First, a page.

Digital libraries won’t make regular ones obsolete
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Duke Humfrey's Library, Bodleian Libraries, CC BY-SA 3.0

Duke Humfrey's Library, Bodleian Libraries, CC BY-SA 3.0

Both physical and digital library spaces are needed today

The Bodleian Libraries at Oxford are over 400 years old. Though never at a loss for words with over 12 million printed items, the second-largest library collection in Britain had a very short response to the suggestion that one day it could go wholly digital:

That said, as a legal book deposit, the Bodleian has over 50,000 e-books and an extensive research guide for using these resources, from medieval texts to the latest releases. And with so many of its oldest collections online, those 400-plus years are more accessible to readers than ever. Similar digitization projects, in Turkey and Morocco, are digitizing centuries-old manuscripts for wider dissemination.

But, in some circles, having such buildings to store collections is obsolete. Austerity measures may yet come for smaller libraries in the UK, and in other countries as well, including the US. Libraries cost money to staff and maintain the property of, but it seems many people who attend one would still prefer to see a librarian behind the counter rather switch over to unstaffed access options. (Perhaps one day, virtual assistants will fill that gap?)

“Libraries,” writes John Palfrey in BiblioTech: Why Libraries Matter More Than Ever in the Age of Google, “are at risk because we have forgotten how essential they are.” Especially in age where you can even download cheap or free books from your supermarket, much like with a Redbox rental kiosk. Writing on Boston’s public library system, the third largest such system in the US, he notes that its continued viability has depended on maintain a physical space inviting to readers, young and old, while also updating its infrastructure, “to bring these digital materials to life.”

Digital access is certainly a boon to me as a researcher and writer. I do not need to leave the home, worry about due dates, or lose out on access because the only two hardcopies of a book are unavailable. Digitization of books makes a lot of important research as accessible as market reports and news stories through Factiva. Much of this knowledge, once locked away behind dusty archival doors or available for a fee, is now freely available without a trip outside the home.

Need for a physical space

But, I personally prefer hardcopy books for some other occasions. Firstly, when reading for leisure I prefer a bound volume, because it is less strain on my eyes, and I don’t have to take a device with me. Also, I have found that I remember the notes I take better if I’ve made them while reading a book and typing them out, or making the pages up with notes and pencil. (Digital highlighter text is handy since it can be displayed all in one column, but I remember less of the material.) And some uniquely formatted books just don’t display well in an e-reader.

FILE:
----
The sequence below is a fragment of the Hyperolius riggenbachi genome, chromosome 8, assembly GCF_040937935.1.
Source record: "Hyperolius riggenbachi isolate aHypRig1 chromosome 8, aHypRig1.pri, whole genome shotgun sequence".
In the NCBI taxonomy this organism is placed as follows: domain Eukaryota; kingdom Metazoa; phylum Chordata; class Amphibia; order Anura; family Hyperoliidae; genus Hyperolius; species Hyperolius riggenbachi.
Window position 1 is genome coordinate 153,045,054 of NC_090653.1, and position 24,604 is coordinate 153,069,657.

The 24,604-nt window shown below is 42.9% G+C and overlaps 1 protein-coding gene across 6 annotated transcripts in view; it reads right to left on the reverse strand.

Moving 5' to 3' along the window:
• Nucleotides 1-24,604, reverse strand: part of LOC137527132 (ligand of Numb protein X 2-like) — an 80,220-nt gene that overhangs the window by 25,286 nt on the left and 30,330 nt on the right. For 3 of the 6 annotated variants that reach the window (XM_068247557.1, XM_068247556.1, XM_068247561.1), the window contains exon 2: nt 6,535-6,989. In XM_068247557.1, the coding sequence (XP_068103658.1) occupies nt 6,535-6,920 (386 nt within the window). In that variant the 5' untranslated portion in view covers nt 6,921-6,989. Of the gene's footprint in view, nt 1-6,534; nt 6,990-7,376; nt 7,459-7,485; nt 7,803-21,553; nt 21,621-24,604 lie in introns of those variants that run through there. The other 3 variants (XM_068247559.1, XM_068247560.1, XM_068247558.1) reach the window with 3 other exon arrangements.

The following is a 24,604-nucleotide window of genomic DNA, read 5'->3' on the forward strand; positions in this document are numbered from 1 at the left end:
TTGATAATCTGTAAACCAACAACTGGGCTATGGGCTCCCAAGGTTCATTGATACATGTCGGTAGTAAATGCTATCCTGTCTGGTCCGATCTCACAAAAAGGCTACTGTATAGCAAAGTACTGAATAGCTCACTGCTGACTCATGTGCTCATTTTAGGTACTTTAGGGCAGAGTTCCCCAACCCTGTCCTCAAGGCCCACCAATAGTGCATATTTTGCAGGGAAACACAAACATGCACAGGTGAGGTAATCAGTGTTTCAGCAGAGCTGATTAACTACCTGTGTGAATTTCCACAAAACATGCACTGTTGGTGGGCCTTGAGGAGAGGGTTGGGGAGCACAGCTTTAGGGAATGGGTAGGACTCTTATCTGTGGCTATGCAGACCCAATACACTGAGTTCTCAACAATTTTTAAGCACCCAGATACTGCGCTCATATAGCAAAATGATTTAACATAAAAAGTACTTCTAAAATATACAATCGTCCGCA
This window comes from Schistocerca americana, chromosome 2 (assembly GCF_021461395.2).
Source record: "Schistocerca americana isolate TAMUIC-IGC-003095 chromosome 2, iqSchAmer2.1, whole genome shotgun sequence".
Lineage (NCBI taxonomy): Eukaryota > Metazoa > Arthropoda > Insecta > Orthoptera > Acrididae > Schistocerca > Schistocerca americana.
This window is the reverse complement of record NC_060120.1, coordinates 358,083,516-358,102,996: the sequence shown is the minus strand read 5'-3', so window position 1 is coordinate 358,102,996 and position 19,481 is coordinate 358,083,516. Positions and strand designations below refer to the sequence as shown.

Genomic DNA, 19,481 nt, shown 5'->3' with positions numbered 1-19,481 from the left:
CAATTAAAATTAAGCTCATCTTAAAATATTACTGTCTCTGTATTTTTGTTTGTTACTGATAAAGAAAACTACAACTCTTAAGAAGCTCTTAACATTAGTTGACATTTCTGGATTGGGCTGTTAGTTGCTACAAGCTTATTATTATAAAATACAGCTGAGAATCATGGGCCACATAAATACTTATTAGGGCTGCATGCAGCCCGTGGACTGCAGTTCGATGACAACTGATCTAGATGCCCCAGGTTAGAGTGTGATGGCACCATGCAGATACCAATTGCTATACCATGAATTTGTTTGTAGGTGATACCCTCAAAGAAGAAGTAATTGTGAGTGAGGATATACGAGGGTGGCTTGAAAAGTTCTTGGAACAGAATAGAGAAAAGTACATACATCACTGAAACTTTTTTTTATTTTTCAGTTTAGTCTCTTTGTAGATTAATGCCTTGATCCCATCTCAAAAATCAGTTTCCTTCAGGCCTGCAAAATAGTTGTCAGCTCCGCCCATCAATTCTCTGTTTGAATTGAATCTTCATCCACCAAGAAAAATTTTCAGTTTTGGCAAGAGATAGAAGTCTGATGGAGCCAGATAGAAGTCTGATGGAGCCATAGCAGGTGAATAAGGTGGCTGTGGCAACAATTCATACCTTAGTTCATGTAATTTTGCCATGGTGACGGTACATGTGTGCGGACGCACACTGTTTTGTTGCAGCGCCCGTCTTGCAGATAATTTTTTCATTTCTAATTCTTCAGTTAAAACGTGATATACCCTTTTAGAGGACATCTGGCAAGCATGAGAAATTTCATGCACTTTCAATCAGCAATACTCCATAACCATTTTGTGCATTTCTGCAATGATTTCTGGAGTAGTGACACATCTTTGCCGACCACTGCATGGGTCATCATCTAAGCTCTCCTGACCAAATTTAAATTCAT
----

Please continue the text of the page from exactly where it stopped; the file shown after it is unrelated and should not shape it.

That said, I greatly appreciate having access to such rare and out-of-print books their through an e-reader via organizations like the HaithiTrust Digital Library, which recently digitized 500,000 historic works on Latin America at the University of Texas, or Ebrary.

Digital access to government records, in particular, is a vital service for the public to stay informed about what their officials are doing and have done in the past.

Of course, many of these services are only enjoyable through a physical library, or membership in one with remote access. For households that do not have computers or internet, an actual library building is essential whether to check a book out or read one on a desktop. An actual space is still necessary, especially as subscription services are prohibitively expensive outside for individuals outside of a business or institution.

Beyond just the books and articles, though, is the community space that encompasses educational programs, public forums, and language or vocational instruction. As Palfrey puts it, “If we don’t maintain physical libraries, we will lose essential public, intellectual spaces in our communities,” while at the same time, “if we don’t build digital libraries connected to them, those physical spaces may become obsolete anyway.”

One key example of where this could and does together is with the revival of the beloved childhood classic on public television, Reading Rainbow. Defunded in 2009 and taken off the air, it now has a digital edition in the form of a “skybrary” with hundreds of children’s books and educational videos, plus an app for phones, tablets, and computers.

Like its earlier incarnation, the “new” Reading Rainbow is dedicated not to teach basic reading skills (one of the reasons it got the budget axe), but to encourage children to read on their own, which does improve overall learning experiences. Yet, with subscription fees and device requirements, it may not be accessible to the least wired-in households. One solution to that? Making it available for free at computer terminals in libraries, as is already being done in grammar schools, and to mirror the practices of other literary non-profits offering digital packages, like the Children’s Literacy Initiative.

Some parents may not be comfortable with such an app-centric approach for young children. Or in general: digital may look like the enemy of attention spans, but this need not be so. “The conversation back in the ’80s was,” as Reading Rainbow host LeVar Burton put in a 2014 interview, “is television the enemy of education?”. The success of programs like his, and Sesame Street, showed that TV could be an educator’s tool.

It is libraries that can demonstrate today with digital that it is not the enemy of either education, or attention spans.

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